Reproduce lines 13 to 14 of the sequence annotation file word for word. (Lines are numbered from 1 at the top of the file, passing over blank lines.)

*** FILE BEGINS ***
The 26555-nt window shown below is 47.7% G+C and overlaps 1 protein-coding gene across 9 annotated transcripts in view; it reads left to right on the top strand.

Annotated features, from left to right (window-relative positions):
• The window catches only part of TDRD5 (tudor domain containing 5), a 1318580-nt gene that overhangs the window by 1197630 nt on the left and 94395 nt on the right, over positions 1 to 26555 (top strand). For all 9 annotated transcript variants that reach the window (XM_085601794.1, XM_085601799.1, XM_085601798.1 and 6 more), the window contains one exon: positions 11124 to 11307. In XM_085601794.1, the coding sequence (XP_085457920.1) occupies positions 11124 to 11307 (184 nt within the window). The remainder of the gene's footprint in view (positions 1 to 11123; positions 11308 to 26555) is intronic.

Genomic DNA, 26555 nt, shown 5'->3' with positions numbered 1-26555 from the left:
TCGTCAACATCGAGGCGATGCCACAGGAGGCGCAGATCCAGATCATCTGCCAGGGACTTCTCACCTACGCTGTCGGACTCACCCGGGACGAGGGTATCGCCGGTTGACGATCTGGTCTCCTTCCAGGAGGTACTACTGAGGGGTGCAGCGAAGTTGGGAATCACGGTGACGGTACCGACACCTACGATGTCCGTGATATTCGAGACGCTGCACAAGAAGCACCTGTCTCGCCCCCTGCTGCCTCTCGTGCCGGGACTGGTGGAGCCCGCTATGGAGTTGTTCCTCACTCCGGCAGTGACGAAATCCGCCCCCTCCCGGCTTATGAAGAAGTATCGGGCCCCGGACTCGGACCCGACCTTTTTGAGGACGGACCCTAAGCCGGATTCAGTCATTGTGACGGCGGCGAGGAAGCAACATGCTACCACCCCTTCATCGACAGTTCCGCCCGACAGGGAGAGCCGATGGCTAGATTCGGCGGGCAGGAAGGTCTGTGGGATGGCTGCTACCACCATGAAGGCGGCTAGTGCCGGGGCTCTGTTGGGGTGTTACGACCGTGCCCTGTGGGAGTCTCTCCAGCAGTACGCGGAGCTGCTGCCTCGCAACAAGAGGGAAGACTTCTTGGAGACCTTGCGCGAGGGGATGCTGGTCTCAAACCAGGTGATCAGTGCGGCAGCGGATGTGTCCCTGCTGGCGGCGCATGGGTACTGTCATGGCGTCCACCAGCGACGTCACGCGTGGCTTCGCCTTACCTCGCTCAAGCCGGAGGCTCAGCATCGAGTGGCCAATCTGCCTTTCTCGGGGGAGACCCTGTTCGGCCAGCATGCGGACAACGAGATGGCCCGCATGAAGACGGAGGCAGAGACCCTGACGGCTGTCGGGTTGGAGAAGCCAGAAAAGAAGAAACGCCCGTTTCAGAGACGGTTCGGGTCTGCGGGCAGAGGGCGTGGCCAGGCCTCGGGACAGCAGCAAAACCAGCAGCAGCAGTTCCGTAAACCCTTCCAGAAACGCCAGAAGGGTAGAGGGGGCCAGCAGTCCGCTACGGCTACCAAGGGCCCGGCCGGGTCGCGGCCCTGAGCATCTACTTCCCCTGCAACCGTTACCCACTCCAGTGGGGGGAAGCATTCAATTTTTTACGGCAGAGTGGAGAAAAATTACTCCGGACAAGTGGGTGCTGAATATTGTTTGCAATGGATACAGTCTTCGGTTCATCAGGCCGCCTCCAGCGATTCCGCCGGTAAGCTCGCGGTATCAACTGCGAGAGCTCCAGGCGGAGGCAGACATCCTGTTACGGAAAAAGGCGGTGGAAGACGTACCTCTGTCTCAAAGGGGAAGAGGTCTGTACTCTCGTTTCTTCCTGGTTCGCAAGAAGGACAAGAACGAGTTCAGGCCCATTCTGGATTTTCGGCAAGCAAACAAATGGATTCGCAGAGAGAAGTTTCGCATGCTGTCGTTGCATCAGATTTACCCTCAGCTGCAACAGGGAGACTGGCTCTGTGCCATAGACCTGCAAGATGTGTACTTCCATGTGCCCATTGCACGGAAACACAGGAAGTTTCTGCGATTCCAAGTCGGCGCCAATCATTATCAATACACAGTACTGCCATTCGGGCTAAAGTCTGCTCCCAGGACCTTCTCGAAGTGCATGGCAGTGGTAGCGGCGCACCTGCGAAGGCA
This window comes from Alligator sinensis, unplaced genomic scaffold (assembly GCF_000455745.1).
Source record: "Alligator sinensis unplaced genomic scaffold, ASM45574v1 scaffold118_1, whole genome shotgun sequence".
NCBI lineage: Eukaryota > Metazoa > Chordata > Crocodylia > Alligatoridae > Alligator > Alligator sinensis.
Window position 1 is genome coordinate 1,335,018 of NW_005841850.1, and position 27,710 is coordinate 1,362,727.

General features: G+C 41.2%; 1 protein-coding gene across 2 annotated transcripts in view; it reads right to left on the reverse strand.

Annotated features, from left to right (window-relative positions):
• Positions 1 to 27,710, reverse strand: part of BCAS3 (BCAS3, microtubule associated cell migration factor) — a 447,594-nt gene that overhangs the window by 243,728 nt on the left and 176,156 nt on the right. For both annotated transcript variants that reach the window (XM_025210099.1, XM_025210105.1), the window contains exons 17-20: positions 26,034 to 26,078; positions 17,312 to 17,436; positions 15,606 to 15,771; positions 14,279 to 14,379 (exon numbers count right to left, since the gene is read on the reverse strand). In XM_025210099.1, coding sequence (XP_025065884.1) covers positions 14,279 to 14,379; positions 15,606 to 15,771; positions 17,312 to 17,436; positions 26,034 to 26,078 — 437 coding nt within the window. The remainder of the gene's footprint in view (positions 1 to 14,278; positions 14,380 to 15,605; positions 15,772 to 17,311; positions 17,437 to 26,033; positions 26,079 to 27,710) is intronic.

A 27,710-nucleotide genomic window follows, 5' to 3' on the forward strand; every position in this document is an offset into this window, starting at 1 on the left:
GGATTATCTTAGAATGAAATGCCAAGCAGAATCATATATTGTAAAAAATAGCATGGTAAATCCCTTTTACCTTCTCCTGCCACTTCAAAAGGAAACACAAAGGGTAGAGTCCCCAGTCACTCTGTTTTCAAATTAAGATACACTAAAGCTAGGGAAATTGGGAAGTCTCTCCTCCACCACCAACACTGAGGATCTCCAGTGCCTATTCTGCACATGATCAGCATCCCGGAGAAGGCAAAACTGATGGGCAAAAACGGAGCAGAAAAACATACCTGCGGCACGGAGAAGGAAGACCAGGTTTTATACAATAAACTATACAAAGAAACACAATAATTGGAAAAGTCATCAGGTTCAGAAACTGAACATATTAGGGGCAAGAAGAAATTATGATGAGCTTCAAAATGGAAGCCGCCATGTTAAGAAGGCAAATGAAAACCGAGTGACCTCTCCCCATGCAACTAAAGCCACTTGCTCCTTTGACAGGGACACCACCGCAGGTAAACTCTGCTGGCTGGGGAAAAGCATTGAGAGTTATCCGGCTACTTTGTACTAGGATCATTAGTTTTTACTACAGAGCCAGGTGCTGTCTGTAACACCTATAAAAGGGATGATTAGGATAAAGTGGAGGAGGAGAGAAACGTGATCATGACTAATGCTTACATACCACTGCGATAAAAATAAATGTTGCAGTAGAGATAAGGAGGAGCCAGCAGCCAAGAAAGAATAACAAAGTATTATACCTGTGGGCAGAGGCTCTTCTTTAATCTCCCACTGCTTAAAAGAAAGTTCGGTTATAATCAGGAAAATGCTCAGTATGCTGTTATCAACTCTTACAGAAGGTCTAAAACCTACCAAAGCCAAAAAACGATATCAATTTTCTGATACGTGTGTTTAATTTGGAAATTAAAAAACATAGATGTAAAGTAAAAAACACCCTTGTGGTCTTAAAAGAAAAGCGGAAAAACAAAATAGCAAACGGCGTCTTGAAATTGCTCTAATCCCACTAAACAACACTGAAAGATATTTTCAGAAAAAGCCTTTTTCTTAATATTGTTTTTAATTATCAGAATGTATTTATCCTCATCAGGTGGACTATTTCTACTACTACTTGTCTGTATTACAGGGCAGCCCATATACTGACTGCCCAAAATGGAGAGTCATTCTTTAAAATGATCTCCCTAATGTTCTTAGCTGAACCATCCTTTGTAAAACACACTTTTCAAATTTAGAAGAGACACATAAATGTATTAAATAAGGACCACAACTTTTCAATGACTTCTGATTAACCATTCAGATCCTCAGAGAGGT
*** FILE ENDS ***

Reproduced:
A 27,710-nucleotide genomic window follows, 5' to 3' on the forward strand; every position in this document is an offset into this window, starting at 1 on the left:
GGATTATCTTAGAATGAAATGCCAAGCAGAATCATATATTGTAAAAAATAGCATGGTAAATCCCTTTTACCTTCTCCTGCCACTTCAAAAGGAAACACAAAGGGTAGAGTCCCCAGTCACTCTGTTTTCAAATTAAGATACACTAAAGCTAGGGAAATTGGGAAGTCTCTCCTCCACCACCAACACTGAGGATCTCCAGTGCCTATTCTGCACATGATCAGCATCCCGGAGAAGGCAAAACTGATGGGCAAAAACGGAGCAGAAAAACATACCTGCGGCACGGAGAAGGAAGACCAGGTTTTATACAATAAACTATACAAAGAAACACAATAATTGGAAAAGTCATCAGGTTCAGAAACTGAACATATTAGGGGCAAGAAGAAATTATGATGAGCTTCAAAATGGAAGCCGCCATGTTAAGAAGGCAAATGAAAACCGAGTGACCTCTCCCCATGCAACTAAAGCCACTTGCTCCTTTGACAGGGACACCACCGCAGGTAAACTCTGCTGGCTGGGGAAAAGCATTGAGAGTTATCCGGCTACTTTGTACTAGGATCATTAGTTTTTACTACAGAGCCAGGTGCTGTCTGTAACACCTATAAAAGGGATGATTAGGATAAAGTGGAGGAGGAGAGAAACGTGATCATGACTAATGCTTACATACCACTGCGATAAAAATAAATGTTGCAGTAGAGATAAGGAGGAGCCAGCAGCCAAGAAAGAATAACAAAGTATTATACCTGTGGGCAGAGGCTCTTCTTTAATCTCCCACTGCTTAAAAGAAAGTTCGGTTATAATCAGGAAAATGCTCAGTATGCTGTTATCAACTCTTACAGAAGGTCTAAAACCTACCAAAGCCAAAAAACGATATCAATTTTCTGATACGTGTGTTTAATTTGGAAATTAAAAAACATAGATGTAAAGTAAAAAACACCCTTGTGGTCTTAAAAGAAAAGCGGAAAAACAAAATAGCAAACGGCGTCTTGAAATTGCTCTAATCCCACTAAACAACACTGAAAGATATTTTCAGAAAAAGCCTTTTTCTTAATATTGTTTTTAATTATCAGAATGTATTTATCCTCATCAGGTGGACTATTTCTACTACTACTTGTCTGTATTACAGGGCAGCCCATATACTGACTGCCCAAAATGGAGAGTCATTCTTTAAAATGATCTCCCTAATGTTCTTAGCTGAACCATCCTTTGTAAAACACACTTTTCAAATTTAGAAGAGACACATAAATGTATTAAATAAGGACCACAACTTTTCAATGACTTCTGATTAACCATTCAGATCCTCAGAGAGGT